Richard Bruton says coding should be taught in school

By Anne Sexton - Last update

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Minister for Education Richard Bruton has stated that coding should be part of the primary school curriculum.

The National Council for Curriculum and Assessment (NCCA) is currently working on a maths curriculum for primary schools. This is expected to be ready in the first half of 2017. The minister has written to the NCCA to give his support for adding coding to the curriculum. In particular he noted the success of CoderDojo, the after-school club for children. Bruton stated that teaching computer skills, particularly coding, will give schoolchildren the ability to participate in the digital future.

I am acutely conscious that we need to give all children the best start in a world where such skills will be key to participation and success. There is much to learn from initiatives such as CoderDojo; I understand that the learning from this movement informed the development of the short course on coding in junior cycle. I hope that they can also inform your work on the primary curriculum, he wrote.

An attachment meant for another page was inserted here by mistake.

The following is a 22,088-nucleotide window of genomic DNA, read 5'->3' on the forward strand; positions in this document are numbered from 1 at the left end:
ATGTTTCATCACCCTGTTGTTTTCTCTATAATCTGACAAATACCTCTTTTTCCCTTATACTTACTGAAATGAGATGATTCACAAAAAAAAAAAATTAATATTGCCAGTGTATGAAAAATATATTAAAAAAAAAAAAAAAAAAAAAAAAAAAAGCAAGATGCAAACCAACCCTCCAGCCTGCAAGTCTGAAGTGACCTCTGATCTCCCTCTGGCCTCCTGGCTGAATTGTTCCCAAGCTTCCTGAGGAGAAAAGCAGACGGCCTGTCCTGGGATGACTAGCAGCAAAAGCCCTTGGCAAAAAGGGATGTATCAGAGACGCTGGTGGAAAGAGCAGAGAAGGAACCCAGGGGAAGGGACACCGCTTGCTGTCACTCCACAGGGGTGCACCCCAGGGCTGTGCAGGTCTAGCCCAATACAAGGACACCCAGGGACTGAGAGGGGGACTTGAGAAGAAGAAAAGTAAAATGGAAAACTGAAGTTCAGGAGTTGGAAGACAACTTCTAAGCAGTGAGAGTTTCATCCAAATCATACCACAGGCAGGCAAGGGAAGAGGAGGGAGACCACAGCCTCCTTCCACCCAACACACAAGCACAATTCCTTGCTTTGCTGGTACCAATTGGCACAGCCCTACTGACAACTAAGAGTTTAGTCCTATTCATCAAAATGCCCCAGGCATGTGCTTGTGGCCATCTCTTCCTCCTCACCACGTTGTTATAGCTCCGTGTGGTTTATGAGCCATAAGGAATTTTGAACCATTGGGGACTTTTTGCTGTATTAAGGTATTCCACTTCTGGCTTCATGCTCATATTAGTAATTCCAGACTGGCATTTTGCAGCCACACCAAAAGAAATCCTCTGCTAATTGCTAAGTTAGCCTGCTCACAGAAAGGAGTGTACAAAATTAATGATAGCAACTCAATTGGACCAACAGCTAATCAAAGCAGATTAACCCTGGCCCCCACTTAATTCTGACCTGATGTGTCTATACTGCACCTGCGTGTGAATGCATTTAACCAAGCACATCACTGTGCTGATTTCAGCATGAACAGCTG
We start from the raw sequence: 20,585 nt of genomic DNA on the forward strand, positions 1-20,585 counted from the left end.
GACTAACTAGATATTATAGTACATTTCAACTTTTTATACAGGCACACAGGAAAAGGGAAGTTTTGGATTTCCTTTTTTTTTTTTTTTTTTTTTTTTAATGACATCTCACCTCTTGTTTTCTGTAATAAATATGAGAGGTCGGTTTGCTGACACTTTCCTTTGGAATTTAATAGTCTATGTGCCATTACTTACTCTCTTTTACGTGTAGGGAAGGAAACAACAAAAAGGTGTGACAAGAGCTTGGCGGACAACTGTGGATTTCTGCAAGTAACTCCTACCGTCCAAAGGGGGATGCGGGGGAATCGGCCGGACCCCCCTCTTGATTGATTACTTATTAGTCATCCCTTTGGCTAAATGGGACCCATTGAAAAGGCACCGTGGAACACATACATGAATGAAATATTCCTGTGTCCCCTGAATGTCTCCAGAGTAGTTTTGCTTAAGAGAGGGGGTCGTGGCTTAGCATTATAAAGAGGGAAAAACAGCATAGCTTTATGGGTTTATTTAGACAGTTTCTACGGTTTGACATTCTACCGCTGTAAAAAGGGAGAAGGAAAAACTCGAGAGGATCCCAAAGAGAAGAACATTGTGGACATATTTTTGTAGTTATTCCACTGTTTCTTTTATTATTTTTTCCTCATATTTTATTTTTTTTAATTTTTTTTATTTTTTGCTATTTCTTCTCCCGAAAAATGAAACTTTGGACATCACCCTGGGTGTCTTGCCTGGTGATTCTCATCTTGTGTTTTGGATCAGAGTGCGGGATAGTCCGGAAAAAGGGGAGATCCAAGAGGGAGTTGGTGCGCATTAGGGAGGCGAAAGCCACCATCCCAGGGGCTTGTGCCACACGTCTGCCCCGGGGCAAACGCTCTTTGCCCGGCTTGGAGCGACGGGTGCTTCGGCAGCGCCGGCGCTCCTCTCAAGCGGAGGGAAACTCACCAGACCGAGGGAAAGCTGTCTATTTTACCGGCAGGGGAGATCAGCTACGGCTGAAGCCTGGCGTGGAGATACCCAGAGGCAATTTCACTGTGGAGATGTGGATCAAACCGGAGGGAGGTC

Coding will engender problem-solving skills

CoderDojo was established in Cork in 2011 by James Whelton and Bill Liao. In the intervening years, it has grown into a worldwide network of more than 1,000 voluntary coding clubs. The minister wrote that educational initiatives such as CoderDojo will help schoolchildren learn problem-solving skills.

I would hope that it is possible to use some of the learnings of the CoderDojo project and similar initiatives in considering approaches to integrating coding into the primary curriculum. For the generation of children recently born and starting to enter primary school, creative thinking and problem-solving skills will be absolutely key to how they develop in reach and achieve their potential. In particular, their ability to think critically and develop solutions in the digital world will be vital for their prospects in life.

Anne Sexton

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